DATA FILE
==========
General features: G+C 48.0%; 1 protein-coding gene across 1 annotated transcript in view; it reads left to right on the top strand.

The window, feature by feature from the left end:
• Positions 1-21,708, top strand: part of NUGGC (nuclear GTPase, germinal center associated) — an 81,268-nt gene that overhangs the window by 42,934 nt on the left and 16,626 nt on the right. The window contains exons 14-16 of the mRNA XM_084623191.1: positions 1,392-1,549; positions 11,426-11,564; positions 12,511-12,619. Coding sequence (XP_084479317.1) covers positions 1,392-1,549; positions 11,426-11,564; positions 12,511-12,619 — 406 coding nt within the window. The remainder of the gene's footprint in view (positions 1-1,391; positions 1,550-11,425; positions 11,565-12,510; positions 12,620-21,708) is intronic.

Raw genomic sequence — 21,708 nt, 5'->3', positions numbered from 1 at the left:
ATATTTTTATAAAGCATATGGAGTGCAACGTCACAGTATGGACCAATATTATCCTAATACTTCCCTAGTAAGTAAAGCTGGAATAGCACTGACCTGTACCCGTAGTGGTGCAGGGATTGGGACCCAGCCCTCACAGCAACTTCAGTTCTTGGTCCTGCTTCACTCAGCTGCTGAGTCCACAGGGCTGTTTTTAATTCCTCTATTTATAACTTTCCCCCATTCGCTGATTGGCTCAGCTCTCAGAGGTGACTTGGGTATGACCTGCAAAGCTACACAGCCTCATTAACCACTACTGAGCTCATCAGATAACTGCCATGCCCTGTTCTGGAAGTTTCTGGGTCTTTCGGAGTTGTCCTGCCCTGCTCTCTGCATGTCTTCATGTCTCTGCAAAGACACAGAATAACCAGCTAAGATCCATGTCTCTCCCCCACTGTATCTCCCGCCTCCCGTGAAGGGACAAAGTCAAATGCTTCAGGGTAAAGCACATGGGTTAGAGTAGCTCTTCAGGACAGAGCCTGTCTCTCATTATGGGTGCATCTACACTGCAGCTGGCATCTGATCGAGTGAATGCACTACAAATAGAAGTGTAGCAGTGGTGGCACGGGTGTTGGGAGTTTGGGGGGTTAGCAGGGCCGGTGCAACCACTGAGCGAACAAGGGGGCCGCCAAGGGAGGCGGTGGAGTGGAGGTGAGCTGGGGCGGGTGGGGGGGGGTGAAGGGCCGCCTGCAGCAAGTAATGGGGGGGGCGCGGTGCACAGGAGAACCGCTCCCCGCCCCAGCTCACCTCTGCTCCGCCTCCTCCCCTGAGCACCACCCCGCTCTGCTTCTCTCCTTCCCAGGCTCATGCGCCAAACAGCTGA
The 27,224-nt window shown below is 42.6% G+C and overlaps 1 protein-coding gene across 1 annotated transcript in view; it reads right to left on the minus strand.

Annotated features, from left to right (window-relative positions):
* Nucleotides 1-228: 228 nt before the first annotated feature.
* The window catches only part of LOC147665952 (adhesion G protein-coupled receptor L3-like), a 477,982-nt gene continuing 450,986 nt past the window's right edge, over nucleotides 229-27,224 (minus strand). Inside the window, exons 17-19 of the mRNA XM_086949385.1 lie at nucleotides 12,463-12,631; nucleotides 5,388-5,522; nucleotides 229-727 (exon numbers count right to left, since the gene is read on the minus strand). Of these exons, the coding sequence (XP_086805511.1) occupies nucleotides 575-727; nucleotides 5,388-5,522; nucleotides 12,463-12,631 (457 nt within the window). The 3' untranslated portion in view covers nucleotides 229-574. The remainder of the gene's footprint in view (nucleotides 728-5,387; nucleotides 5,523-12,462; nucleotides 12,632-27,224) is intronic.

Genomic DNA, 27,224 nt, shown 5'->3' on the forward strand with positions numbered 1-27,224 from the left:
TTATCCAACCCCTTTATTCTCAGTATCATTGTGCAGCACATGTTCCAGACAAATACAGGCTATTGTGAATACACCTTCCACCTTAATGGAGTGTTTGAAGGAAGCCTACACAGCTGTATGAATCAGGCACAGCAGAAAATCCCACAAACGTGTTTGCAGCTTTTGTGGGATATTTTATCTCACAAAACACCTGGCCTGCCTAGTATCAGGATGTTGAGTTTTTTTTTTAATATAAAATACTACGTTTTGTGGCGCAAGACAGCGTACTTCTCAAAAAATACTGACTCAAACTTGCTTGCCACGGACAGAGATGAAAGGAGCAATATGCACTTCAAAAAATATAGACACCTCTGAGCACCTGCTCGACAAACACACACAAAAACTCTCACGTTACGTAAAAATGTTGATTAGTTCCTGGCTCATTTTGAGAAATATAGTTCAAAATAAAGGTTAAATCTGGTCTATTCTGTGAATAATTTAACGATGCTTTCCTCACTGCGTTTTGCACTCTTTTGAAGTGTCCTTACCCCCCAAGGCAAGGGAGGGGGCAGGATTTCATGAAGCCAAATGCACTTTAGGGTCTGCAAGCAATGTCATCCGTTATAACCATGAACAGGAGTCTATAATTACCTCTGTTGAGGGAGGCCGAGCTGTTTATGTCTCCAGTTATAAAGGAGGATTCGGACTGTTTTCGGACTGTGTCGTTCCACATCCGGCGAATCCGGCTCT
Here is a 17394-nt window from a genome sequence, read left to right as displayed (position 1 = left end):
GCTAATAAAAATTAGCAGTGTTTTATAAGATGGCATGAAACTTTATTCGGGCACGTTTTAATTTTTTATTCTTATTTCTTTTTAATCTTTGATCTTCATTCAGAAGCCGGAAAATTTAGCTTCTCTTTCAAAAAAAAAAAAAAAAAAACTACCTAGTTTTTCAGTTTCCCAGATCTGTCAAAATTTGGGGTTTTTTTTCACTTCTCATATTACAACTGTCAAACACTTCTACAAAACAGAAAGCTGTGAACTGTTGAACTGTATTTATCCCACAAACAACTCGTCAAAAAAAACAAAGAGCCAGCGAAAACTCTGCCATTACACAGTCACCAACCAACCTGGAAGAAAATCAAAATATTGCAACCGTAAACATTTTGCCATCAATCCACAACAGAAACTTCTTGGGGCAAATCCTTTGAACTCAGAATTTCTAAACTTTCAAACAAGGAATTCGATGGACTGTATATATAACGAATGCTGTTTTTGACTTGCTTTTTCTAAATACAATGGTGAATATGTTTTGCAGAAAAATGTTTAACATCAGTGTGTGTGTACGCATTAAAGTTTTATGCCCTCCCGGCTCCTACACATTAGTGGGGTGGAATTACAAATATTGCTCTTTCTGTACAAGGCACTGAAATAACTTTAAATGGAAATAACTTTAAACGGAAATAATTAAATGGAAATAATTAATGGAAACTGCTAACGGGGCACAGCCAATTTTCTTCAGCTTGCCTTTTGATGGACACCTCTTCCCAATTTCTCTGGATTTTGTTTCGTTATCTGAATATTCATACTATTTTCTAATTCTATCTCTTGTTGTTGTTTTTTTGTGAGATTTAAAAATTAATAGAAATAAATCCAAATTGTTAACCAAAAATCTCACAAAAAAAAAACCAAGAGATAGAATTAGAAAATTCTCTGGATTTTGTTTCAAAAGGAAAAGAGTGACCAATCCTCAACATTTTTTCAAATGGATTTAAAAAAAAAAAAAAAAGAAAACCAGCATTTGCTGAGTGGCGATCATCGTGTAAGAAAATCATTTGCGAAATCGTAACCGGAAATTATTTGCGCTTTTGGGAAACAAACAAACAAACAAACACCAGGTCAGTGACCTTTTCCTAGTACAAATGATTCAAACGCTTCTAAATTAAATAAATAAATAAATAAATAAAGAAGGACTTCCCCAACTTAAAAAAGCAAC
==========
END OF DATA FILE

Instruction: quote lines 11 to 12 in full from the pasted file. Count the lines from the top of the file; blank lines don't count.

TTATCCAACCCCTTTATTCTCAGTATCATTGTGCAGCACATGTTCCAGACAAATACAGGCTATTGTGAATACACCTTCCACCTTAATGGAGTGTTTGAAGGAAGCCTACACAGCTGTATGAATCAGGCACAGCAGAAAATCCCACAAACGTGTTTGCAGCTTTTGTGGGATATTTTATCTCACAAAACACCTGGCCTGCCTAGTATCAGGATGTTGAGTTTTTTTTTTAATATAAAATACTACGTTTTGTGGCGCAAGACAGCGTACTTCTCAAAAAATACTGACTCAAACTTGCTTGCCACGGACAGAGATGAAAGGAGCAATATGCACTTCAAAAAATATAGACACCTCTGAGCACCTGCTCGACAAACACACACAAAAACTCTCACGTTACGTAAAAATGTTGATTAGTTCCTGGCTCATTTTGAGAAATATAGTTCAAAATAAAGGTTAAATCTGGTCTATTCTGTGAATAATTTAACGATGCTTTCCTCACTGCGTTTTGCACTCTTTTGAAGTGTCCTTACCCCCCAAGGCAAGGGAGGGGGCAGGATTTCATGAAGCCAAATGCACTTTAGGGTCTGCAAGCAATGTCATCCGTTATAACCATGAACAGGAGTCTATAATTACCTCTGTTGAGGGAGGCCGAGCTGTTTATGTCTCCAGTTATAAAGGAGGATTCGGACTGTTTTCGGACTGTGTCGTTCCACATCCGGCGAATCCGGCTCT
Here is a 17394-nt window from a genome sequence, read left to right as displayed (position 1 = left end):